Mayonnaise is a condiment made from an emulsion of an acid and a protein, specifically vinegar (or lemon juice) and egg yolks. While mayonnaise is often referred to as a dressing, it is really intended to "dress" sandwiches and not leaf salads. This is different from standard salad dressing, which is usually made from a combination of vinegar and oil, such as olive or vegetable oil. However, mayonnaise may be added to other kinds of salads to lend creaminess, such as salads made from tuna, crab, or pasta.
The fact that mayonnaise is made from two ingredients that generally do not mix well together is what makes it an emulsion. Making an emulsion, also known as a colloid, necessitates a two-step process. First, one ingredient must be added gradually to the other while applying steady mixing. Secondly, the presence of an emulsifier is needed. In the case of mayonnaise, the emulsifier comes from lecithin contained in egg yolks.
Mayonnaise is the culinary creation of a chef that served under the Duc de Richelieu in the 18th century. The chef had set out to prepare a special feast to celebrate the Duc’s victory over British troops at Port Mahon. One particular dish was to be made from cream and eggs. However, upon finding the supply of cream depleted, the chef used olive oil instead. The result, named Mahonnaise to commemorate the Duc’s successful military campaign, eventually came to be known to modern deli enthusiasts as simply mayo.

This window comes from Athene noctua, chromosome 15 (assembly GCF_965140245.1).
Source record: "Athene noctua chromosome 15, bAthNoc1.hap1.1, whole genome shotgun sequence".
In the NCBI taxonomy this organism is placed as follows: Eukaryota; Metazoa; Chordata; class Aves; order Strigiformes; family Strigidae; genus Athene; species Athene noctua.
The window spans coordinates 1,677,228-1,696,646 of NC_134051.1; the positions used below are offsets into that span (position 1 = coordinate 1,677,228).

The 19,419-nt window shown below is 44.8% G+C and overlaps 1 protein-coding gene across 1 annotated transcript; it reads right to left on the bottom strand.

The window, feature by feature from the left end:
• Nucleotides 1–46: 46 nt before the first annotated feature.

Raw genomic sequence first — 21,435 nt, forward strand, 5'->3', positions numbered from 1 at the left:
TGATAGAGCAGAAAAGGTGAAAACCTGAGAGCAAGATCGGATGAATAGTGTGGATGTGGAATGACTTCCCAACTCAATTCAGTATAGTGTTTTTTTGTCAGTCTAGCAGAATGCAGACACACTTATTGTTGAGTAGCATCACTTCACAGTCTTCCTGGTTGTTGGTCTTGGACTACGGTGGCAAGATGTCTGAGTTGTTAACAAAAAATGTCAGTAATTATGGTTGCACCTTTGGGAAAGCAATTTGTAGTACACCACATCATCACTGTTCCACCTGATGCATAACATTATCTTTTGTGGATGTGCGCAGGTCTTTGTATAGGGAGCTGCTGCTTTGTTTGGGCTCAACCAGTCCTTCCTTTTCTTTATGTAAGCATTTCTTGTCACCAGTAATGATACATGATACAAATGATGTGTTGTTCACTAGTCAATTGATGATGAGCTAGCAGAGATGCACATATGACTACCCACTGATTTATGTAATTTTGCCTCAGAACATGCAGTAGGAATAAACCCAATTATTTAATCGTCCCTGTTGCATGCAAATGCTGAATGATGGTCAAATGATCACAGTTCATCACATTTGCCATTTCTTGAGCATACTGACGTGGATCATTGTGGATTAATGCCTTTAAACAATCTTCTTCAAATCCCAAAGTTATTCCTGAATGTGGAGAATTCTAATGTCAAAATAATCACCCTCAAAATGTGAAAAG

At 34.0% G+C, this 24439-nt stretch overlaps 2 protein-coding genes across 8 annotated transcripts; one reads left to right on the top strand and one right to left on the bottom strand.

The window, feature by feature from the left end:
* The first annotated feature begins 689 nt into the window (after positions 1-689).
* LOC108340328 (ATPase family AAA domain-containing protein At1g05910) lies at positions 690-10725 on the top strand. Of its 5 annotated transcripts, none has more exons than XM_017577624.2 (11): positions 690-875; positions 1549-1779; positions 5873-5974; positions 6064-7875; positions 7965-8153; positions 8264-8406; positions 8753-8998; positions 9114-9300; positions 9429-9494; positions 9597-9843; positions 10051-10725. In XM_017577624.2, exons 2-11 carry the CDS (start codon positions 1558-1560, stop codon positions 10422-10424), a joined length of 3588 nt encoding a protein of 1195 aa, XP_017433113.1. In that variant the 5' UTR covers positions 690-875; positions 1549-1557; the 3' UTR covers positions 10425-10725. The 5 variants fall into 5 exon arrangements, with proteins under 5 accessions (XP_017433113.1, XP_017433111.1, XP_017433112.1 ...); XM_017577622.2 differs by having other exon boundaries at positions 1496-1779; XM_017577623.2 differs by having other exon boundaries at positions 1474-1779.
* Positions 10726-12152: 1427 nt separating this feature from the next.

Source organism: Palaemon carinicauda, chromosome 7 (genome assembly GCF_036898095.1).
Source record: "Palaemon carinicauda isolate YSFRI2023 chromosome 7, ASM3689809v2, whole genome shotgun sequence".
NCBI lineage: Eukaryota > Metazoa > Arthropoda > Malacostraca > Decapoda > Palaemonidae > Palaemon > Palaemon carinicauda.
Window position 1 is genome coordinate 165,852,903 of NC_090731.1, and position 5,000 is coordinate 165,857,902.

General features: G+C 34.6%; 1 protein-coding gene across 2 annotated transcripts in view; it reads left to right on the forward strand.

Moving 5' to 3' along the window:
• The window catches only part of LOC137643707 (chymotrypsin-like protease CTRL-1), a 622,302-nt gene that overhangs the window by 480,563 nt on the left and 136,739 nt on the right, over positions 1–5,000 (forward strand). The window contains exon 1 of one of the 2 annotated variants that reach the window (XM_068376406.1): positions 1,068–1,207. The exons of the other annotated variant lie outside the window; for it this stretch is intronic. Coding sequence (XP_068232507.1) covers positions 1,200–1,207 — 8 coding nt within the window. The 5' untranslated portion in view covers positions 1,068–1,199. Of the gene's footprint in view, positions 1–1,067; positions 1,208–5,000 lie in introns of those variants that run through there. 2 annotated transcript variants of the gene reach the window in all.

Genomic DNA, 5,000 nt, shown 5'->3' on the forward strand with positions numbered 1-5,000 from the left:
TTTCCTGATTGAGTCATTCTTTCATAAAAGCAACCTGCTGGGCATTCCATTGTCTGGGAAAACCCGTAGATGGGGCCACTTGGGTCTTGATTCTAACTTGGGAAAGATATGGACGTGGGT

Mayonnaise is produced on a commercial scale and can be found in any grocery store. However, many cooks prefer the fresh taste and texture of homemade mayonnaise. Making mayonnaise from scratch requires a bit of practice since getting the mixture to completely emulsify can be tricky. However, the use of a blender or food processor makes this task much easier. It should be noted that since the eggs are used raw, it’s very important to use fresh eggs to reduce the risk of salmonella contamination. In addition, unused portions should be refrigerated promptly and consumed within three days.
Store-bought mayonnaise, on the other hand, may be stored in the refrigerator for up to six months after opening. There are also a few standards that regulate mayonnaise production and separate it from other common condiments. For instance, a product labeled as ‘real mayonnaise’ should contain 65 percent oil by weight and only use eggs as an emulsifier. The exception is reduced-fat or fat-free versions of mayonnaise, which usually contains modified food starch as the emulsifier.